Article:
Visitors can enter an actual crane cockpit like the white one pictured here, and experience this view viscerally with 3-D film footage. Photograph courtesy of Miraikan Lego builders in the Czech Republic spent 240 days drafting and building this 1:100 scale reproduction of Tokyo Sky Tree. Photograph courtesy of Miraikan

For those who remain skeptical of the hoopla Tokyo Sky Tree has received in the press, the exhibition does reveal some impressive facts about its design. Triangular at its base, the tower gradually morphs into a circular shape as it rises -- a configuration that will treat future visitors to full 360-degree views from its two observation decks at 350 and 450 meters (1,148 and 1,476 feet). In terms of the tower's structural engineering, the architectural firm Nikken Sekkei has set some world precedents, most notably the creation of a new technology for vibration control. Sky Tree's central column -- a cylindrical shell which houses the staircase and is, at 375 meters or 1,230 feet, the longest concrete structure in all of Japan -- is structurally detached from the peripheral steel framing. This enables the column's upper part to function as a balancing weight, rather like the pendulum of a metronome, to offset sway induced by wind and tremors.

The exhibits also show how, in order to secure sufficient space for the antenna's assembly and avoid the risks associated with hoisting this massive device to its great height above the ground, it was pulled up internally through the tower's unfinished hollow core -- wherein it was assembled as well. (Comprised of six steel columns, the antenna measures 6 meters or 19.6 feet in diameter and is 165 meters or 541 feet long.) As the completed antenna slowly inched its way up to the top, the concrete for the tower's structural core was poured in after it, its formwork gradually sliding up the edifice -- another unprecedented engineering solution, the combined logistics of which really do stagger the mind. If your kids aren't amazed by this feat, you surely will be.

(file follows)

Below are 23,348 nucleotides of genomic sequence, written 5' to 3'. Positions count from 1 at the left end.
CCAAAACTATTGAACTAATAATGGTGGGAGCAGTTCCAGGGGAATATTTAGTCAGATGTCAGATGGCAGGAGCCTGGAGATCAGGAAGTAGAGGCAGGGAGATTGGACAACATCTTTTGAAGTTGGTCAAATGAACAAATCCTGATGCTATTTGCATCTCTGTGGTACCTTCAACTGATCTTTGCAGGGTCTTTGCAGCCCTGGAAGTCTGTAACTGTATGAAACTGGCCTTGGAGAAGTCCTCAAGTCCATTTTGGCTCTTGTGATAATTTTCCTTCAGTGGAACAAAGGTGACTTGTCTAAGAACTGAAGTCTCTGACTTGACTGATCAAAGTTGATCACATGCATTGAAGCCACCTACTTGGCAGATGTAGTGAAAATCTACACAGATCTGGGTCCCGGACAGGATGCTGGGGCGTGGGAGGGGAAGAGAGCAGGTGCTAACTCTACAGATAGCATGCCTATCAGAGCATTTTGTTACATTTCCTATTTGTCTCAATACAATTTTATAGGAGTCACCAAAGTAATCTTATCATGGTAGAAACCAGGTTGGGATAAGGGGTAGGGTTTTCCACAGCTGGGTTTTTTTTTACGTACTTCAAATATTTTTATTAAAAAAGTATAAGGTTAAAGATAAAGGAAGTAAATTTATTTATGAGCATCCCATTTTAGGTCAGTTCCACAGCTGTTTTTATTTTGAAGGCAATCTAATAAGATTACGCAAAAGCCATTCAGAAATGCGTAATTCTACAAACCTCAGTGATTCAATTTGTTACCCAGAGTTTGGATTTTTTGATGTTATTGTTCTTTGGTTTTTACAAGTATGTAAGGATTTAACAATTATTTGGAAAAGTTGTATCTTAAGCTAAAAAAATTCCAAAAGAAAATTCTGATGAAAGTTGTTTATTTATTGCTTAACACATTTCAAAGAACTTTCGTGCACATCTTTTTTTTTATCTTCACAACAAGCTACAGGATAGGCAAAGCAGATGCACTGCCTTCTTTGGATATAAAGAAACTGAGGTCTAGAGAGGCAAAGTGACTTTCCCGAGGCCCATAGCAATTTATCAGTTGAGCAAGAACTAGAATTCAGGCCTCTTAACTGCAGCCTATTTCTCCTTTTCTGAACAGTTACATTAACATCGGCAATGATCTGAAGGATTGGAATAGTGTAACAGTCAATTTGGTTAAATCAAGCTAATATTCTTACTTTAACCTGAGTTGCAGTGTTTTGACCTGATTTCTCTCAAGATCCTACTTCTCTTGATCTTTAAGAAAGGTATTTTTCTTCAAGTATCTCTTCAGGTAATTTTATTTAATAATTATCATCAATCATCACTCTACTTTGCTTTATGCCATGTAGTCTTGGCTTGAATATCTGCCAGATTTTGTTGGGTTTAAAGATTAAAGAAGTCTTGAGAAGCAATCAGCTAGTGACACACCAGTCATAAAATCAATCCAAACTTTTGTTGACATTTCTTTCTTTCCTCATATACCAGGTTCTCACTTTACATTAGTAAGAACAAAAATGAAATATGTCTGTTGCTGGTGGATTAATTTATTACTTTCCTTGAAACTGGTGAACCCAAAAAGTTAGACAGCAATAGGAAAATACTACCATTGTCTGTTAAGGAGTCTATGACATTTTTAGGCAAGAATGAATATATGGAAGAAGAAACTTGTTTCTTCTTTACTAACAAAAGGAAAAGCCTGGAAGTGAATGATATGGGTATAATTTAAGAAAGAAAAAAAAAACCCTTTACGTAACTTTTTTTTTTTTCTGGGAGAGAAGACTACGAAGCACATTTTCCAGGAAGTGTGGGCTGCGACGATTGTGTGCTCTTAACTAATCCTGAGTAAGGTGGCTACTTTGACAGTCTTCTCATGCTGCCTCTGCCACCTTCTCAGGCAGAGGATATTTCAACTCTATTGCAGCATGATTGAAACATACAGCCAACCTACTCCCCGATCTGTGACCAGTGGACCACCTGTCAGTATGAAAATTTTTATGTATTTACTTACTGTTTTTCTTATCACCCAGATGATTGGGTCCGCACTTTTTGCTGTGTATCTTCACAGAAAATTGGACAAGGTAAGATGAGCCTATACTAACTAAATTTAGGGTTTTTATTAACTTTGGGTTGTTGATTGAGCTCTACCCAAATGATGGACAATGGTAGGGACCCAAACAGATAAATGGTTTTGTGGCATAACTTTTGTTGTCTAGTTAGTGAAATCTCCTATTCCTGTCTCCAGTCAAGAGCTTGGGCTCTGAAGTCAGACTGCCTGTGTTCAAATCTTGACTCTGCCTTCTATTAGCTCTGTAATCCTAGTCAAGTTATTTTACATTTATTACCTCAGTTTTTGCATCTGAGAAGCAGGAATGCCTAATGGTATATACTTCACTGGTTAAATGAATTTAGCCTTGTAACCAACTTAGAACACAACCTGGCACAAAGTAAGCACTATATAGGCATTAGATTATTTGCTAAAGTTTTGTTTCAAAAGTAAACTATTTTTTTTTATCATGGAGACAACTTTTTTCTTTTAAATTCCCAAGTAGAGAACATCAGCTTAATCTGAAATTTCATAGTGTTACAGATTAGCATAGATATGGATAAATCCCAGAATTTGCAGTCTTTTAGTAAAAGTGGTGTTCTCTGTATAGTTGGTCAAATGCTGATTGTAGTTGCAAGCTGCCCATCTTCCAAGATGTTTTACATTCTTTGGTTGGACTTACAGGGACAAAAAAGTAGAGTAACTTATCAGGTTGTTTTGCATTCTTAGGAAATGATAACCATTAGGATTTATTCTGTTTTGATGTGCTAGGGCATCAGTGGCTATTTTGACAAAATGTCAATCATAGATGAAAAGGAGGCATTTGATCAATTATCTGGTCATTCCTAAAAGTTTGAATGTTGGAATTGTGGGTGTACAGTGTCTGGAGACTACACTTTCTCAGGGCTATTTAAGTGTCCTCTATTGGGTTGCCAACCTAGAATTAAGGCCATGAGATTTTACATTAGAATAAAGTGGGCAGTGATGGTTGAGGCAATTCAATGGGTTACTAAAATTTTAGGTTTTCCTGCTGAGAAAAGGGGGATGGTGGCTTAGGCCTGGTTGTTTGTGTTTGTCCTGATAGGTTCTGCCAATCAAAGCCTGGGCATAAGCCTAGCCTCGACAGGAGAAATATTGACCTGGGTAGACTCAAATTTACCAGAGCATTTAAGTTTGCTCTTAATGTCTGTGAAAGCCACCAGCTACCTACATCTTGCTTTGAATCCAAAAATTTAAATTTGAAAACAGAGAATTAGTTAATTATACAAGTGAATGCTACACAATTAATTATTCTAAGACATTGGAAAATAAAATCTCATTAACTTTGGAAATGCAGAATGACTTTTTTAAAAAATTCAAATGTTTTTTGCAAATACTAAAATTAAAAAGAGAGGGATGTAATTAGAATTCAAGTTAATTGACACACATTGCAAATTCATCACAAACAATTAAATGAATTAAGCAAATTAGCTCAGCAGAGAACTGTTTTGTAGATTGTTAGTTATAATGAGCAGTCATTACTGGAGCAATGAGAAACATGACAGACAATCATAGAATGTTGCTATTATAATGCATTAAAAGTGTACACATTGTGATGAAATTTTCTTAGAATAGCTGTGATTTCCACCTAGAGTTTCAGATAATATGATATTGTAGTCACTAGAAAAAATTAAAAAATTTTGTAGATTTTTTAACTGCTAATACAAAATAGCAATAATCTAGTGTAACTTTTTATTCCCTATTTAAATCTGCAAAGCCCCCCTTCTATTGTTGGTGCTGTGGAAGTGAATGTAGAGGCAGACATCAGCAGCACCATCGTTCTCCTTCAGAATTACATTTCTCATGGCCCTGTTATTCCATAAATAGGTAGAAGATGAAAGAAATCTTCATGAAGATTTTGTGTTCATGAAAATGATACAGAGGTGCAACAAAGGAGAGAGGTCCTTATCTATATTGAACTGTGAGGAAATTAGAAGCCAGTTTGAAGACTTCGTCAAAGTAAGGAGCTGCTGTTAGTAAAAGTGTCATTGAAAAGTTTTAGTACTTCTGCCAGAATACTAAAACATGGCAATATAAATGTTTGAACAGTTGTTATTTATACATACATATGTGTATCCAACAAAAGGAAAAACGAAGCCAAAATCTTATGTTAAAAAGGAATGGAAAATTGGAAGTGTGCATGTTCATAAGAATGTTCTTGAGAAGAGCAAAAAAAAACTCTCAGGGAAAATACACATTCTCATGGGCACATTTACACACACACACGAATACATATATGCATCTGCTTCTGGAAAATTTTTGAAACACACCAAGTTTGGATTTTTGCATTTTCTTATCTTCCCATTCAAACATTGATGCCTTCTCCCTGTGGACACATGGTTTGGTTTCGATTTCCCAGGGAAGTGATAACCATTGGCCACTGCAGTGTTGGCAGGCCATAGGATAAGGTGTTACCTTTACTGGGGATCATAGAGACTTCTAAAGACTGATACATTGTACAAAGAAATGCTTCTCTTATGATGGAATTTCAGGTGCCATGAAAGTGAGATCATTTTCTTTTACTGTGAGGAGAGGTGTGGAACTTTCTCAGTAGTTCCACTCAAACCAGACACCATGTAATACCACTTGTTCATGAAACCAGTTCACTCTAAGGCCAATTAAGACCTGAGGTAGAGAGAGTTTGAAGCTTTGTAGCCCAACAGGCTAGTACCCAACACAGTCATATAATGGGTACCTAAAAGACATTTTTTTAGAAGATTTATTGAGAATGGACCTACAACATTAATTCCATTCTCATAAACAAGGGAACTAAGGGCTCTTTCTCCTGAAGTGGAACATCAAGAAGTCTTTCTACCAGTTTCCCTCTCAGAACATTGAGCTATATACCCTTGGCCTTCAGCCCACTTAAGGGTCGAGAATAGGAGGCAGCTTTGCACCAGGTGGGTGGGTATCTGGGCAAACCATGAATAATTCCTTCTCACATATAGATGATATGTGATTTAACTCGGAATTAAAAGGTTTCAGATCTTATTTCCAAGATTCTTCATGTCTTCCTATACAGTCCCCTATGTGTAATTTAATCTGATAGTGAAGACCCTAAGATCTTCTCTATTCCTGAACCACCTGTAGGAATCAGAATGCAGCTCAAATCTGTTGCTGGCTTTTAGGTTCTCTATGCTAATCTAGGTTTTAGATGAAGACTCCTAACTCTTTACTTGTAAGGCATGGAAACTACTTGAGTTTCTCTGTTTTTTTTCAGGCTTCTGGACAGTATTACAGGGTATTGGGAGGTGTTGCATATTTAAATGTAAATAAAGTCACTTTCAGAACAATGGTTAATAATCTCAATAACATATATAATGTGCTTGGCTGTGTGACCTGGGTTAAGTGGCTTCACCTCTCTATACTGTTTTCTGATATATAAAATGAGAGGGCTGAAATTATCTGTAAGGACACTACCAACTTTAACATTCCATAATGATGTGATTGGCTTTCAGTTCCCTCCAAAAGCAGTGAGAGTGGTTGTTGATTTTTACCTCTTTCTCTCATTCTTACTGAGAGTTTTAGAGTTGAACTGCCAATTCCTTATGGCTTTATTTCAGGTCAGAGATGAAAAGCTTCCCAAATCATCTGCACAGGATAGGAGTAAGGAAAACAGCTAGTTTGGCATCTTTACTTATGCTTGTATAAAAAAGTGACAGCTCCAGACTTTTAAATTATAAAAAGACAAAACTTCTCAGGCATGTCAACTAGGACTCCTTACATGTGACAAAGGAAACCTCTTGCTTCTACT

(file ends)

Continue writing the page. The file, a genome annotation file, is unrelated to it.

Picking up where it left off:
Near the waterfront in Tokyo's Odaiba district, Miraikan is easily accessible from the Yurikamome monorail and makes a fun and educational outing with kids of any age. Photograph courtesy of Miraikan

Unless otherwise noted, photographs are by Susan Rogers Chikuba, by permission of Miraikan.


Making of Tokyo Sky Tree
Miraikan (National Museum of Emerging Science and Innovation)
11 June - 2 October 2011
image
Susan Rogers Chikuba
Susan Rogers Chikuba, a Tokyo-based writer, editor and translator, has been following popular culture, architecture and design in Japan for 25 years. She covers the country's travel, real estate, hospitality and culinary scenes for domestic and international publications.